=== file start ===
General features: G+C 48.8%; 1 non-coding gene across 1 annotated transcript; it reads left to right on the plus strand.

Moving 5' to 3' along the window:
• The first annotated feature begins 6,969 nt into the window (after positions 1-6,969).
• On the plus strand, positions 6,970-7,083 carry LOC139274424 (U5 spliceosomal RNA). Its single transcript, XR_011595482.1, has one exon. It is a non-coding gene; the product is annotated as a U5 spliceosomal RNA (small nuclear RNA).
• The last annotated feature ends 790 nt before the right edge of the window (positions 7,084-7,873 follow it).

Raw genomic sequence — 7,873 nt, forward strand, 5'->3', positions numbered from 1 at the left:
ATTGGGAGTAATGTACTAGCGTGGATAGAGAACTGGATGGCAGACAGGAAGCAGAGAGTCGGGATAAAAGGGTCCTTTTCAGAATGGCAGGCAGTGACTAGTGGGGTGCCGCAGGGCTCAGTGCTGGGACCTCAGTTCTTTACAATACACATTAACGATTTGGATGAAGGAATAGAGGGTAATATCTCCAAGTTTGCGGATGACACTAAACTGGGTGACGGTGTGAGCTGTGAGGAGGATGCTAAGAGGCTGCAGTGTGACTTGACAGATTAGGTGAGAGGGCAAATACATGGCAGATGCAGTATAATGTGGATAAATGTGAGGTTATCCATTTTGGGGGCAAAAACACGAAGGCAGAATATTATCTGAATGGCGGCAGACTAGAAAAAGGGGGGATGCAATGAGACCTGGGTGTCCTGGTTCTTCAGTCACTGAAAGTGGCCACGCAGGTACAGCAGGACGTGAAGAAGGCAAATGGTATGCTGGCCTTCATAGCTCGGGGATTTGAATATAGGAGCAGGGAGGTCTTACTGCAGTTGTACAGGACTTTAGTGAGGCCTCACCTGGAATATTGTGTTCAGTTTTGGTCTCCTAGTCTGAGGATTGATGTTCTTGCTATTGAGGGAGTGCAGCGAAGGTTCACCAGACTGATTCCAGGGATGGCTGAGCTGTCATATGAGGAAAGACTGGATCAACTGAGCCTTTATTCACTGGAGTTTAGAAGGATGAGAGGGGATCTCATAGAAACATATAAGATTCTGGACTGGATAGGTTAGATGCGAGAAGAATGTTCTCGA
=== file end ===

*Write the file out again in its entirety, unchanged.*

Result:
General features: G+C 48.8%; 1 non-coding gene across 1 annotated transcript; it reads left to right on the plus strand.

Moving 5' to 3' along the window:
• The first annotated feature begins 6,969 nt into the window (after positions 1-6,969).
• On the plus strand, positions 6,970-7,083 carry LOC139274424 (U5 spliceosomal RNA). Its single transcript, XR_011595482.1, has one exon. It is a non-coding gene; the product is annotated as a U5 spliceosomal RNA (small nuclear RNA).
• The last annotated feature ends 790 nt before the right edge of the window (positions 7,084-7,873 follow it).

Raw genomic sequence — 7,873 nt, forward strand, 5'->3', positions numbered from 1 at the left:
ATTGGGAGTAATGTACTAGCGTGGATAGAGAACTGGATGGCAGACAGGAAGCAGAGAGTCGGGATAAAAGGGTCCTTTTCAGAATGGCAGGCAGTGACTAGTGGGGTGCCGCAGGGCTCAGTGCTGGGACCTCAGTTCTTTACAATACACATTAACGATTTGGATGAAGGAATAGAGGGTAATATCTCCAAGTTTGCGGATGACACTAAACTGGGTGACGGTGTGAGCTGTGAGGAGGATGCTAAGAGGCTGCAGTGTGACTTGACAGATTAGGTGAGAGGGCAAATACATGGCAGATGCAGTATAATGTGGATAAATGTGAGGTTATCCATTTTGGGGGCAAAAACACGAAGGCAGAATATTATCTGAATGGCGGCAGACTAGAAAAAGGGGGGATGCAATGAGACCTGGGTGTCCTGGTTCTTCAGTCACTGAAAGTGGCCACGCAGGTACAGCAGGACGTGAAGAAGGCAAATGGTATGCTGGCCTTCATAGCTCGGGGATTTGAATATAGGAGCAGGGAGGTCTTACTGCAGTTGTACAGGACTTTAGTGAGGCCTCACCTGGAATATTGTGTTCAGTTTTGGTCTCCTAGTCTGAGGATTGATGTTCTTGCTATTGAGGGAGTGCAGCGAAGGTTCACCAGACTGATTCCAGGGATGGCTGAGCTGTCATATGAGGAAAGACTGGATCAACTGAGCCTTTATTCACTGGAGTTTAGAAGGATGAGAGGGGATCTCATAGAAACATATAAGATTCTGGACTGGATAGGTTAGATGCGAGAAGAATGTTCTCGA